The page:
It seems like you moved around a lot in that time, so was there a sense of upheaval and did that make it into the book?
Yeah that’s when, in my time in New York, I moved to the city a little after this story takes place. I moved here in 1996 and being new in New York– I think a lot of people have this experience– I had trouble finding a stable place to live for a while, so, yeah, I was moving every three or four months. And I was squatting until I could save up the money to get a legal place. But I think a lot of people have that experience where they move around a lot when they first get here.
In New York City for only a year. But I moved to the city from Amsterdam and I lived in squats there for more like five years. So by the time I moved to New York I already knew people who were squatters, so I had some contacts. My arrival in the city was a little different from the character’s in the book. I already had experience with the squatting world which at that time was pretty international, everybody was in touch with each other through zines and things.
How was the scene in New York different from Amsterdam? Or did they share common threads?
They were really, really different. For one thing, the buildings in New York are really large. So in the squats you’d end up having 20 apartments and have 40 people living there. Amsterdam is a city on a very small scale. Most of the buildings there are much smaller so you’d have a living group of three to six people often and you can just imagine the human dynamics are pretty different.
Squatting was much more socially acceptable in the Netherlands. Well, I won’t speak about Europe in general but in Amsterdam, the buildings we would squat were privately owned buildings because in general in the Netherlands private property is less of a big deal. It’s a socialized country and the idea that a private owner would leave a building where people could live empty when there was a huge problem of not enough housing where people could live, was so abhorrent to the society at large that squatters were tolerated.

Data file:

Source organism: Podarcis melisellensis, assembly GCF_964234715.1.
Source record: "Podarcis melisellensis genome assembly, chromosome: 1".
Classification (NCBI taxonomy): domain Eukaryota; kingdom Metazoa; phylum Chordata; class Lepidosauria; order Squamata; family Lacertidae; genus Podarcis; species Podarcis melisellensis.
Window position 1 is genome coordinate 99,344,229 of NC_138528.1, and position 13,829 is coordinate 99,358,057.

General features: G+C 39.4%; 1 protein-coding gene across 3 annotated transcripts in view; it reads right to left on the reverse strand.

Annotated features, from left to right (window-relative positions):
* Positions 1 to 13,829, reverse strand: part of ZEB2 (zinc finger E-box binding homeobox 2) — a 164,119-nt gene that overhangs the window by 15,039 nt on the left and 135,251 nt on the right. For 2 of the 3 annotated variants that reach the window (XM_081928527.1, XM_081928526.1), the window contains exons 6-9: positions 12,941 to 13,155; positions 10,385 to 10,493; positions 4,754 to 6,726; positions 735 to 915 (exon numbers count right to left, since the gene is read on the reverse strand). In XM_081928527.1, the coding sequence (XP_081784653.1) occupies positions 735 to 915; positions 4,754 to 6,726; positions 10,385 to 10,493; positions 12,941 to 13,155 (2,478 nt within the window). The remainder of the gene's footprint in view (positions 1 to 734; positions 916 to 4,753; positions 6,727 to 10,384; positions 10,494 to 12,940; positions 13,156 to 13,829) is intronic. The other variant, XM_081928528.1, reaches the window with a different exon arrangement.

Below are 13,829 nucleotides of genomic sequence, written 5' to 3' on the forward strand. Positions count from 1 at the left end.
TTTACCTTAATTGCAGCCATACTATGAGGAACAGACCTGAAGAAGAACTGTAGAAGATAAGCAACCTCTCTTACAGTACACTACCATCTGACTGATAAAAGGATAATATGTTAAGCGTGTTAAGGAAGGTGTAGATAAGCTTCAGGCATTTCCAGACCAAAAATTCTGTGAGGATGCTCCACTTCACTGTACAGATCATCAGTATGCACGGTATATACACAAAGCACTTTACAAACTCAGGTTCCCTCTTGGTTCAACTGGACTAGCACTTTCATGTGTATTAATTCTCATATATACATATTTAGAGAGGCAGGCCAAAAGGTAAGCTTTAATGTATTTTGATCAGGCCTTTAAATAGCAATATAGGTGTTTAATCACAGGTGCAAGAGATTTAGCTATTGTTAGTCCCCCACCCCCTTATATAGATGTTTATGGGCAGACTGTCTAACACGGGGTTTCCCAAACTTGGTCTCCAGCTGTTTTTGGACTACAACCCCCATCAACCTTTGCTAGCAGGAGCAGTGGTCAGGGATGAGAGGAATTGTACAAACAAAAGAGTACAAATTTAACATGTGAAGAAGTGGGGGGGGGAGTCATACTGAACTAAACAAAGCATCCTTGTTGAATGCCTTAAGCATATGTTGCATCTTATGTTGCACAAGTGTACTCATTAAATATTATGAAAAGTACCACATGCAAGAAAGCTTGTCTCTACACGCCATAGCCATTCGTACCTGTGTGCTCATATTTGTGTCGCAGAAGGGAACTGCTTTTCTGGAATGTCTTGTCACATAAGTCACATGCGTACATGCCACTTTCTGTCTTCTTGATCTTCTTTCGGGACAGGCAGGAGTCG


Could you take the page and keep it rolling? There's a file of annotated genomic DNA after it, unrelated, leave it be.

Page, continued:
Where in New York and America we have such a high standard for private property that the only buildings that could be squatted in New York were owned by the city. That’s why there was a big squatting movement in the ’80s and ’90s, because the city owned so many buildings they didn’t know what to do with.
It’s interesting that there are still squatters around, but it’s much harder to find now.
I think so too. I’ve definitely heard rumors of squats out in Bushwick and of course there are still the squats on the Lower East Side like C Squat and Serenity House and the squats that were legalized and still exist, but of course they’re not really squatted anymore, they have deals with the city now.
But it’s definitely something I wish I heard about more. I mean housing in New York has gotten so much more expensive, people, especially young people are paying a way higher percentage of their income even than 15 years ago. And you think that if there was a will and people thought it and tried to get a squatting movement going, could it happen? I don’t know. I like the idea of maybe encouraging that.
Is that why you were inspired to write the book now?
I was thinking the fact that this history of this movement is so unknown was a big motivator. It’s this time period that I experienced and was totally involved in and now it feels like it’s just completely gone and no one even knows about it. I mean, no one is an exaggeration, but it wasn’t that unknown that it was happening and hundreds of young people were involved in this and I always thought it was kind of exciting and romantic– all these young people taking control of their lives and making these crazy things happen, taking the initiative and doing it themselves. So I like the idea of sharing that history.
So you conducted a bunch of interviews to research for the book?
I did, but I actually did those interviews in 1996. I published a book about squatting that was all interviews in 1995 and I wanted to do a follow-up book of more in-depth interviews with women who squatted. I started doing interviews for that book and go sidetracked– one reason is that my house got evicted and I was working two jobs to try and save up money for rent.
But another thing that happened was when I did those interviews and my friends who were open with me because they really knew me and they told me these really complete stories. I felt like it would be too exposing to really print all that, because they weren’t public figures who wanted their whole lives known. So I always thought it would be better to fictionalize it.
I never finished that project, but I had these resources when I started working on this book.
Don’t miss the book launch for “The Sunshine Crust Baking Factory” at Greenlight Bookstore, 686 Fulton Street, Fort Greene, on Thursday April 30th at 7:30 pm.